Since this condition is true, the statement cout << "z is the greatest number" << endl; within the curly brackets of this if condition will be executed.

So, first we checked if 'x' is greater than 'y' or not. If it is, then we compared it with 'z'.

Isn't that simple?

Let's see the same example using if...else inside another if...else.

#include <iostream>
int main()
{
	using namespace std;
	int x = 4, y = 3, z = 5;
	if(x > y){
		if(x > z)
			cout << "x is the greatest integer";
		else
			cout << "x is not the greatest integer";
	}
	else
		cout << "x is not the greatest integer";
	return 0;
}
Output
x is not the greatest integer

Here the condition x > y is true. So the statements enclosed within the curly brackets { } of the first if condition will be executed. Within the curly brackets, the first line i.e. if( x > z ) will be executed first. Since this condition is false, the statement cout << "x is the greatest integer"; within the curly brackets of this if condition will not be executed. So, the statement of its corresponding else (i.e. the inner else) cout << "x is not the greatest integer"; will be executed.

We can also do the same thing using &&.

#include <iostream>
int main()
{
	using namespace std;
	int x = 4, y = 3, z = 5;
	if( (x > y) && (x > z))
		cout << "x is the greatest integer";
	else
		cout << "x is not the greatest integer";
	return 0;
}
Output
x is not the greatest integer

Here, the condition inside if will be true only if both (x > y) and (x > z) are true. If that is the case, then x will be the greatest number otherwise not.

else if statements


Many times we fall in situations when 'if' and 'else' are not sufficient. For example, if you have 5 rupees then you will buy a candy, or if you have 10 rupees, then a chocolate and if more than 100, then a cake. Thanks to C++, because it provides another tool 'else if' to get this done.

Consider this example to find the greatest among three numbers.

#include <iostream>
int main()
{
    using namespace std;
    int x = 4, y = 5, z = 1;;
    if ( (x > y) && (x > z) ){
        cout << "x is the greatest integer" << endl;
    }
    else if ( (y > x) && (y > z) ){
        cout << "y is the greatest integer" << endl;
    }
    else
        cout << "z is the greatest integer" << endl;
    return 0;
}
Output
y is the greatest integer

We can give condition in else if also. First, the condition of if will be checked. If it is false, then condition of else if will be checked, and if that is also false then else will be executed.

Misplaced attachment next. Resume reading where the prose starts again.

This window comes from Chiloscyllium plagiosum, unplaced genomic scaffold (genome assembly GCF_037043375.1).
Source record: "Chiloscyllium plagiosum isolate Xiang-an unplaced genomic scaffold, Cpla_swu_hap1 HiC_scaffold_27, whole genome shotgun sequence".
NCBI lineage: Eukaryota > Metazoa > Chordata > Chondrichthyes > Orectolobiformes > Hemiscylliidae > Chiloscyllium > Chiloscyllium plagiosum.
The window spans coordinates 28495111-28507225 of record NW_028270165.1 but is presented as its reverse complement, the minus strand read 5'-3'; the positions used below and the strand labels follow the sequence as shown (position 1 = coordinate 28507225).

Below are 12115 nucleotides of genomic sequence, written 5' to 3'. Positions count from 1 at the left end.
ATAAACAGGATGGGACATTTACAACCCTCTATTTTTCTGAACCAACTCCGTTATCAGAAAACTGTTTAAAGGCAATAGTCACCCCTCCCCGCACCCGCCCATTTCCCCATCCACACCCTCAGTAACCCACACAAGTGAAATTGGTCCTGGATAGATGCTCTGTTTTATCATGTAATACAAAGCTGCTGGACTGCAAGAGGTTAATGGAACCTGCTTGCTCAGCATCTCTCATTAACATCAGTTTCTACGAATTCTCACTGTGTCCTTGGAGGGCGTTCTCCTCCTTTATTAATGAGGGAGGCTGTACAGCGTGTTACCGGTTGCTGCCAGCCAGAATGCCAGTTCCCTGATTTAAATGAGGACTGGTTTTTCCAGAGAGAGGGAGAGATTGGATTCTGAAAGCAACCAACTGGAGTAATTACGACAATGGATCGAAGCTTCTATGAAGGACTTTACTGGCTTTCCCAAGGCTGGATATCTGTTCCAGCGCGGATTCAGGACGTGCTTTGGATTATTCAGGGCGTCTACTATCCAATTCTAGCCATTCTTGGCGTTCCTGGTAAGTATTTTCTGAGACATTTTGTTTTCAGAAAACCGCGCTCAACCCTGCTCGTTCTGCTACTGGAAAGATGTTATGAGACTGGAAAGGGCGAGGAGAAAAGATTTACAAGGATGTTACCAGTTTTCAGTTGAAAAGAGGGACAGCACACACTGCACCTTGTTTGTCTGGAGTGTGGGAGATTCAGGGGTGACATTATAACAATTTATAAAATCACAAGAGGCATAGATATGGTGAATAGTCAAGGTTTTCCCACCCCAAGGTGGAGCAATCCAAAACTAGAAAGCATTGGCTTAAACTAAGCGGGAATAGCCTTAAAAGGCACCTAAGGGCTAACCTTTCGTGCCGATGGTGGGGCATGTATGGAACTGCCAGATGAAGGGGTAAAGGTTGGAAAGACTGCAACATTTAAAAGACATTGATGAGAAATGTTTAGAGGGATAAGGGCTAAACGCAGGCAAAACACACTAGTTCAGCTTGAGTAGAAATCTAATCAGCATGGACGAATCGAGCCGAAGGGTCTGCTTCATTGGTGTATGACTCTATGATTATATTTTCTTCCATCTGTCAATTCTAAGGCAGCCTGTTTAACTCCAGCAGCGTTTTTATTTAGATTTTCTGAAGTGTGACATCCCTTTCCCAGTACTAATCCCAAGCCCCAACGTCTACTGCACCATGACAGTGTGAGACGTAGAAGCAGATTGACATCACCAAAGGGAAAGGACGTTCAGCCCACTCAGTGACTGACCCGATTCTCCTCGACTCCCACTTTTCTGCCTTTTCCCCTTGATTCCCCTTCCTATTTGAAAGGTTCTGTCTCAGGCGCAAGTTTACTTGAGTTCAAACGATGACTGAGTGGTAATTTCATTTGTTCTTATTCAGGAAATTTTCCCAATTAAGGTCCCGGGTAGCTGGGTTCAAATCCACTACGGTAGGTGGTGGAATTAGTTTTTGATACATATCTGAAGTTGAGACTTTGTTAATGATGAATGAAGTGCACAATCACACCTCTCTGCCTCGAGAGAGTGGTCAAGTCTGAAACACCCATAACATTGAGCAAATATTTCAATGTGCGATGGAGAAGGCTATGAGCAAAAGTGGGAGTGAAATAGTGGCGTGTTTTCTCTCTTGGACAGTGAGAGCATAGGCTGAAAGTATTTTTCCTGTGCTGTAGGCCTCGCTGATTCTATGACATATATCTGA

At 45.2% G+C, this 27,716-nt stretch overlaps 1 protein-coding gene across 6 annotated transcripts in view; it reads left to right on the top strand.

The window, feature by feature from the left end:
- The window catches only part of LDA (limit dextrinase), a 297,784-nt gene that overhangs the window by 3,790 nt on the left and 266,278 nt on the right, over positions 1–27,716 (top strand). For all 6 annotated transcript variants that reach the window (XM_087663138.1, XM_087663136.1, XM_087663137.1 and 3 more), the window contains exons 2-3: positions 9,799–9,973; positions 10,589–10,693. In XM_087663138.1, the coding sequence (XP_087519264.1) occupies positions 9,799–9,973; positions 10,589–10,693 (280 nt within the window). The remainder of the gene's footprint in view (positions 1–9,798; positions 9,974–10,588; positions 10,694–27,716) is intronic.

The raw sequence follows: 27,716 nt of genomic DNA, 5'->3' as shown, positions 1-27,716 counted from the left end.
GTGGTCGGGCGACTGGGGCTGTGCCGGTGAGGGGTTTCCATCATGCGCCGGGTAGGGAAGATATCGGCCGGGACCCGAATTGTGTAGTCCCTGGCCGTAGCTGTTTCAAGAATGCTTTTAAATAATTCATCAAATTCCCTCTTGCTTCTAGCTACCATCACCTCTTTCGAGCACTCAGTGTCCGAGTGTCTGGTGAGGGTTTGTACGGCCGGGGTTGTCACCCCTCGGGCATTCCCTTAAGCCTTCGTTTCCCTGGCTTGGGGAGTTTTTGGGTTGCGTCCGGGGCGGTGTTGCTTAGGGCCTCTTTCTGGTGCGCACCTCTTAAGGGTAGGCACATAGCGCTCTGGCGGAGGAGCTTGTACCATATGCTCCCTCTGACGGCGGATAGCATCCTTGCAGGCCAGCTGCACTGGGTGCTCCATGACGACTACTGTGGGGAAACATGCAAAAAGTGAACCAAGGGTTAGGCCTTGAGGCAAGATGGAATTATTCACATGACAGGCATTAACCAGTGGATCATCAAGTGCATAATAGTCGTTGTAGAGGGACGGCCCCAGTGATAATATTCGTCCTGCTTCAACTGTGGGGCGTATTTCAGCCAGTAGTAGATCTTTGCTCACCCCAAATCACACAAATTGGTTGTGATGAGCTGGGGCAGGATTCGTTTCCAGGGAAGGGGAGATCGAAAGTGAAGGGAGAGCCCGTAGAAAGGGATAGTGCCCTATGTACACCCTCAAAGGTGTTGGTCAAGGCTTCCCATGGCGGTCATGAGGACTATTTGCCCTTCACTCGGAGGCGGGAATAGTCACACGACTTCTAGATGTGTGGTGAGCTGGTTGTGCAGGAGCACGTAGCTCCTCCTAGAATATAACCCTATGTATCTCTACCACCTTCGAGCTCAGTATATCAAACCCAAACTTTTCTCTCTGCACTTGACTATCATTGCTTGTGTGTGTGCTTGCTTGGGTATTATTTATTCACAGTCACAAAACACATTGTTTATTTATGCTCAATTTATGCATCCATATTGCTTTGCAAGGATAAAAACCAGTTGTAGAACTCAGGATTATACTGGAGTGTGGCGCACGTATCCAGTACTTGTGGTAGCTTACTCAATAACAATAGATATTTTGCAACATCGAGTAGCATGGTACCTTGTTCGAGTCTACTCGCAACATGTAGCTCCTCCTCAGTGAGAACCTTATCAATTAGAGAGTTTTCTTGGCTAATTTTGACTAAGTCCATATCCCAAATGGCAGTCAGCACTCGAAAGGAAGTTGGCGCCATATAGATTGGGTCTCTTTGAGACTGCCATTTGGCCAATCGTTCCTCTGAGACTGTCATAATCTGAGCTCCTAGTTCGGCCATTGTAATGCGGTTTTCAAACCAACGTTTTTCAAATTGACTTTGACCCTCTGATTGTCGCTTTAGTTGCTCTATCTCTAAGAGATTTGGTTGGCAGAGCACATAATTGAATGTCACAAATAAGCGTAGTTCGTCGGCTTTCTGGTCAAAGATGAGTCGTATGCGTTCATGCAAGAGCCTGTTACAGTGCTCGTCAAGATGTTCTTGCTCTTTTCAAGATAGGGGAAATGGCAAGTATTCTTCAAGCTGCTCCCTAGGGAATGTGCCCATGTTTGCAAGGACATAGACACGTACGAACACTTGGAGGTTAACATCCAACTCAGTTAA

In the above example, we are given three numbers x, y and z and have to find the highest among them.
For that, first, we will compare the first number with the other two i.e., 'x' with both 'y' and 'z'. Now, if the condition (x>y && x>z) is true (if both are true, means x is the greatest ), then the statements enclosed within the curly brackets {} of the first if condition will be executed. If not so, then it will go to else if and check for (y>x && y>z). If this condition is true, then the corresponding statements will be executed, otherwise, it will go to else.

Let's see one more example.

#include <iostream>
int main()
{
    using namespace std;
    char grade = 'A';
    if( grade == 'A' ){
      cout << "Excellent !" << endl;
    }
    else if(grade == 'B'){
      cout << "Outstanding !" << endl;
    }
    else if(grade == 'C'){
      cout << "Good !" << endl;
    }
    else if(grade == 'D'){
      cout << "Can do better" << endl;
    }
    else if(grade == 'E'){
      cout << "Just passed" << endl;
    }
    else if(grade == 'F'){
      cout << "You failed" << endl;
    }
    else{
      cout << "Invalid grade" << endl;
    }
    return 0;
}
Output
Excellent !

First, the condition of if is checked. If it is true, then only the statements inside that 'if' are executed, otherwise it checks the condition inside else if. If it is true, then its body is executed, otherwise next else if is checked. If none of them are true then else is executed.

We can also solve the above example using switch..case, which makes the code much simpler.

Switch..case


Normally, if we have to choose one case among many choices, nested if-else is used. But if the number of choices is large, switch..case is a better option as it makes our code more neat and easier.

Let's have a look at its syntax.

switch(expression)
{
    case constant1:
        statement(s);
        break;
    case constant2:
        statement(s);
        break;
/* you can give any number of cases */
    default:
        statement(s);
}